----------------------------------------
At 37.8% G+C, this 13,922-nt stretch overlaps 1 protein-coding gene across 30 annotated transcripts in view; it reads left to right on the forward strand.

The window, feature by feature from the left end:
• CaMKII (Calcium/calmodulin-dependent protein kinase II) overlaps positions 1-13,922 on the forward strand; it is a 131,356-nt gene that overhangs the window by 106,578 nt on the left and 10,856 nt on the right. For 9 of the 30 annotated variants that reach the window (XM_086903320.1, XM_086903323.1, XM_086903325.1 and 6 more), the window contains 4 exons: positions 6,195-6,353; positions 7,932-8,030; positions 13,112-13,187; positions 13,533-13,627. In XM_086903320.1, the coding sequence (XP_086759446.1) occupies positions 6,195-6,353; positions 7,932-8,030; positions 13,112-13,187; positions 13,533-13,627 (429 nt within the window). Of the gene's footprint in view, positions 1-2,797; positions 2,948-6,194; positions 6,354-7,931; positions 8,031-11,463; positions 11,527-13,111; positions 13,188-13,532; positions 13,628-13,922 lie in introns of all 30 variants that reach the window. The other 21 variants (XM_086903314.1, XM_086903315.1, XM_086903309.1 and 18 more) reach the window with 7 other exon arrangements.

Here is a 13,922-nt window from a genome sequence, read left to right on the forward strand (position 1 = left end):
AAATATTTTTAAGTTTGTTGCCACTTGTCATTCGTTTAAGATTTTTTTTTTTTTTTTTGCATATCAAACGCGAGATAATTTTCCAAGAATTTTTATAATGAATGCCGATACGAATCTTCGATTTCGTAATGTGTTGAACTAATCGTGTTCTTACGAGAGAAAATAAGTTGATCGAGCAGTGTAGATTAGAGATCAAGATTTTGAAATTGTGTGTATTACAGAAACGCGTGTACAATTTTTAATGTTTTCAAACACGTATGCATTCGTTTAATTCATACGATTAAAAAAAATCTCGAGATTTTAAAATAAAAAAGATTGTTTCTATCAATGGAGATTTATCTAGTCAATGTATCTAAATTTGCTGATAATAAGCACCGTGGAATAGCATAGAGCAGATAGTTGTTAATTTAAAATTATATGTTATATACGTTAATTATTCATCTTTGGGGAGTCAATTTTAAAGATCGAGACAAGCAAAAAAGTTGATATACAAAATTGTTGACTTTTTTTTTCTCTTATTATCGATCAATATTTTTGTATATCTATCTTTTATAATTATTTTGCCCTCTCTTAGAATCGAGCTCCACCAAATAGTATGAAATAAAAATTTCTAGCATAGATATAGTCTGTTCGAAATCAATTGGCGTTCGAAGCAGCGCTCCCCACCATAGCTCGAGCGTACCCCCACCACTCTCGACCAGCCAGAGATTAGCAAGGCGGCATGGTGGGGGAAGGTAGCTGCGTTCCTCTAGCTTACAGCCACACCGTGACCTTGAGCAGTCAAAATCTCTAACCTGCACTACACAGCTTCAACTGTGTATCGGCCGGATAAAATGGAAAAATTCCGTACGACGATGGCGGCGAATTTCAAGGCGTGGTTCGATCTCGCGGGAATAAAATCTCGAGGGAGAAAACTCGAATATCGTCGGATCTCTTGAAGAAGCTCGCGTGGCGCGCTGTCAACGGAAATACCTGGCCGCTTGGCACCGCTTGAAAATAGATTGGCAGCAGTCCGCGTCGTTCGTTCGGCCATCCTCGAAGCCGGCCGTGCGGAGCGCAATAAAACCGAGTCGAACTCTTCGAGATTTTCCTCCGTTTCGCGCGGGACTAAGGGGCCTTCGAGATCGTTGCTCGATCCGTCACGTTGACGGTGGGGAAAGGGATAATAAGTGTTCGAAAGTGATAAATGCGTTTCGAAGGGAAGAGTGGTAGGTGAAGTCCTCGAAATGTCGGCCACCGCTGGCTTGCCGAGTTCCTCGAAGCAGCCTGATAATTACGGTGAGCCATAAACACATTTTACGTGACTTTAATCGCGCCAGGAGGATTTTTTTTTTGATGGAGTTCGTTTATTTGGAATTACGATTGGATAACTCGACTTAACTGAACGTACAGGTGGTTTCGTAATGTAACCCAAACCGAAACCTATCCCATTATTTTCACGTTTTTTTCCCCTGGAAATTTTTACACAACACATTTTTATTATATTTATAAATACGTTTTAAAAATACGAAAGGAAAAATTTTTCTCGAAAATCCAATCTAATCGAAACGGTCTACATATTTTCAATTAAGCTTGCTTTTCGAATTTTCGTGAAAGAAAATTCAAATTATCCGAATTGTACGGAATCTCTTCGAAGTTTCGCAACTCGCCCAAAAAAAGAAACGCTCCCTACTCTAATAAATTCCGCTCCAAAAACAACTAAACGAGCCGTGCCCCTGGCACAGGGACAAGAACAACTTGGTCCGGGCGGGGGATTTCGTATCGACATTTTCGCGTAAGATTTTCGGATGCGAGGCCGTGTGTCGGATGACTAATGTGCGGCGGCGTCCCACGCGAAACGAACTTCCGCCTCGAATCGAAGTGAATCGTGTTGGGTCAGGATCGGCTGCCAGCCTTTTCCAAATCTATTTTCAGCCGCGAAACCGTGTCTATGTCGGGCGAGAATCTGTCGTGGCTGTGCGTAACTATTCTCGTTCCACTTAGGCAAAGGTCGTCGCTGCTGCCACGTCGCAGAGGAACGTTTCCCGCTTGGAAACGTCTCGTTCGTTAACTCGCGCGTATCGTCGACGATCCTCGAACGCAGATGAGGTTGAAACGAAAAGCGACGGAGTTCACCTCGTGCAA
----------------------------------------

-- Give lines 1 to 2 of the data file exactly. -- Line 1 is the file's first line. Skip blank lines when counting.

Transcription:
At 37.8% G+C, this 13,922-nt stretch overlaps 1 protein-coding gene across 30 annotated transcripts in view; it reads left to right on the forward strand.

The window, feature by feature from the left end: